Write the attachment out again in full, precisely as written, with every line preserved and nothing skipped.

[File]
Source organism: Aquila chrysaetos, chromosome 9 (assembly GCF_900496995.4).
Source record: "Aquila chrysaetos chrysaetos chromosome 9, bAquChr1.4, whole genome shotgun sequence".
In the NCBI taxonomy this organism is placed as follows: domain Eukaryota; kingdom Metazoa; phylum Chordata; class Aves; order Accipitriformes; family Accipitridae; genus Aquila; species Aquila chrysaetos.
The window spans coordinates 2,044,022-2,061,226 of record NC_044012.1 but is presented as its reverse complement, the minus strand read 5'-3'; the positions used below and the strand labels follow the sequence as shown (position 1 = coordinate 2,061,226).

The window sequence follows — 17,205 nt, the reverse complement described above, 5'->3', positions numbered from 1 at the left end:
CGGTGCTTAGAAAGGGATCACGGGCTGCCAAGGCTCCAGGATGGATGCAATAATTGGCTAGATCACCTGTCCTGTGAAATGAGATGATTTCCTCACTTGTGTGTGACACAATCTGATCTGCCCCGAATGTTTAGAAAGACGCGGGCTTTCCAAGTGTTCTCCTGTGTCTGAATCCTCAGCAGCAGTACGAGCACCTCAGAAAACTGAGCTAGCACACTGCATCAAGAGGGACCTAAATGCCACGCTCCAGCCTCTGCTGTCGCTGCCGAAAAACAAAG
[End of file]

Source organism: Aquila chrysaetos, chromosome 9 (assembly GCF_900496995.4).
Source record: "Aquila chrysaetos chrysaetos chromosome 9, bAquChr1.4, whole genome shotgun sequence".
In the NCBI taxonomy this organism is placed as follows: domain Eukaryota; kingdom Metazoa; phylum Chordata; class Aves; order Accipitriformes; family Accipitridae; genus Aquila; species Aquila chrysaetos.
The window spans coordinates 2,044,022-2,061,226 of record NC_044012.1 but is presented as its reverse complement, the minus strand read 5'-3'; the positions used below and the strand labels follow the sequence as shown (position 1 = coordinate 2,061,226).

The window sequence follows — 17,205 nt, the reverse complement described above, 5'->3', positions numbered from 1 at the left end:
CGGTGCTTAGAAAGGGATCACGGGCTGCCAAGGCTCCAGGATGGATGCAATAATTGGCTAGATCACCTGTCCTGTGAAATGAGATGATTTCCTCACTTGTGTGTGACACAATCTGATCTGCCCCGAATGTTTAGAAAGACGCGGGCTTTCCAAGTGTTCTCCTGTGTCTGAATCCTCAGCAGCAGTACGAGCACCTCAGAAAACTGAGCTAGCACACTGCATCAAGAGGGACCTAAATGCCACGCTCCAGCCTCTGCTGTCGCTGCCGAAAAACAAAG